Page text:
What Kinds of ASIC Miners Are There
ASIC devices are different in their hashing algorithms. An ASIC miner can support just one algorithm, so you can’t use a Bitcoin ASIC to mine Ethereum and vice versa.
Here are the mining algorithms of major cryptocurrencies.
- SHA-256—Bitcoin, Bitcoin Cash, Bitcoin SV.
There are three China-based companies that, when combined, manufacture 73% of all ASIC miners:
- Bitmain produces ASIC since 2013. Experts believe that Bitmain was responsible for 75% to 85% of all ASIC miners in 2018.
- Canaan Creative was founded in 2013. They created the first Bitcoin ASIC, Avalon A3256. Now it controls 21% of the global ASIC miners’ manufacturing capacity.
- Whatsminer produces ASICs since 2017. Their equipment is popular with China’s industrial miners. Their share among new ASIC devices is 35%.
How to Start Mining With ASIC
- Choose the cryptocurrency you want to mine.
- Learn about the price of electric power in your area.
- Choose an ASIC and write down its hash rate and power consumption.
- Calculate the profitability of mining with a special calculator like this one or this one. Enter your power tariffs, hash rate, and the ASIC power to find out the tentative profit in USD.
Here’s how it works.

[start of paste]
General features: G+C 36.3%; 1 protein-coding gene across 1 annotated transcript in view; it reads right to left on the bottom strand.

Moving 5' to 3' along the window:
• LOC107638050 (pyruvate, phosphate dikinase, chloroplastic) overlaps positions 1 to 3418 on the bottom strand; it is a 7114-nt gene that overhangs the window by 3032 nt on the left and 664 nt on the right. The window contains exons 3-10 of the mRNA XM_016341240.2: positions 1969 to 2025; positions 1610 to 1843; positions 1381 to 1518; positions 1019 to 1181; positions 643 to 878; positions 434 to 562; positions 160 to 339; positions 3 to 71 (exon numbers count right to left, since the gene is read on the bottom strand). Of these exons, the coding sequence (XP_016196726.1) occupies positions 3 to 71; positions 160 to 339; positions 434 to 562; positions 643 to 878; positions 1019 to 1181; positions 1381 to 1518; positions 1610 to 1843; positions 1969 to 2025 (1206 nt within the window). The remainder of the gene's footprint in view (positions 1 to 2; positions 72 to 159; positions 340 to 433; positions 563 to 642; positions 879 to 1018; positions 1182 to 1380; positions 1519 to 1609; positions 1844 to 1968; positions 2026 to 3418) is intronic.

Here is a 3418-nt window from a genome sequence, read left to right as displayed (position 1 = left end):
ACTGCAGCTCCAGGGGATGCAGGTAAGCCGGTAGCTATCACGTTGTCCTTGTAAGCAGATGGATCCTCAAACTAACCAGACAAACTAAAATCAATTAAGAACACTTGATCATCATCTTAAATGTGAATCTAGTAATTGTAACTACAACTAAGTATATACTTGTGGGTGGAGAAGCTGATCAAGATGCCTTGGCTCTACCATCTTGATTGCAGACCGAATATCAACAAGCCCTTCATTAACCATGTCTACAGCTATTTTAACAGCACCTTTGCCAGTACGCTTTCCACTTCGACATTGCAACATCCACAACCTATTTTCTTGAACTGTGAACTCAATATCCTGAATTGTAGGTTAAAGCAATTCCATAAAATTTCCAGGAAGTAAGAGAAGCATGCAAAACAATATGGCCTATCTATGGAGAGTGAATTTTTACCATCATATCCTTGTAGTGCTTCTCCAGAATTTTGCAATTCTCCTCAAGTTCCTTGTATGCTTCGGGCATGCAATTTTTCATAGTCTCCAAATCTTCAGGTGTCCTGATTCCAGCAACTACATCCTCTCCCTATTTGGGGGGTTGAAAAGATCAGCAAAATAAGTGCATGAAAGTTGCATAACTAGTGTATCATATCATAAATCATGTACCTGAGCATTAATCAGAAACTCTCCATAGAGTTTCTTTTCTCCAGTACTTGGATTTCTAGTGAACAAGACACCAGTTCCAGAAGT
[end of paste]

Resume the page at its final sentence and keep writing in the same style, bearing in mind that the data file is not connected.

- The calculator divides the ASIC miner’s hash rate by the network’s hash rate. Thus it determines how many coins it will mine in an hour.
- Then it multiplies the number of mined coins by the current exchange rate. Thus it gets the gross yield.
- Then the calculator multiplies the ASIC’s power consumption by your local power price to know how much you will pay for its operation.
- Finally, it subtracts your power expenses from the profit you get by selling your crypto. This is your final profit.
For example, if you use the first ASIC miner, Avalon A3256, and you don’t have to pay any electricity bills, you will earn $3.09 a year. Impressive, huh?
How to Make Mining More Profitable
- Buy a more powerful ASIC.
- Reduce your expenses on electric supply.
This is the reason why industrial miners build their farms near the sources of cheap electricity. Also, it is the reason why 65% of all Bitcoins are mined in China, and in Canada, they build farms next to hydropower plants.
There are other things to consider like regular reward halving in Bitcoin or the dissipation of heat from the mining equipment. This makes mining a little more complicated. So, if you decide to try yourself at mining, make sure you have taken everything into account. But first of all, make sure your country does not ban cryptocurrency mining.
Written by Pavlo Skoroplyas, edited by Jenny Aysgarth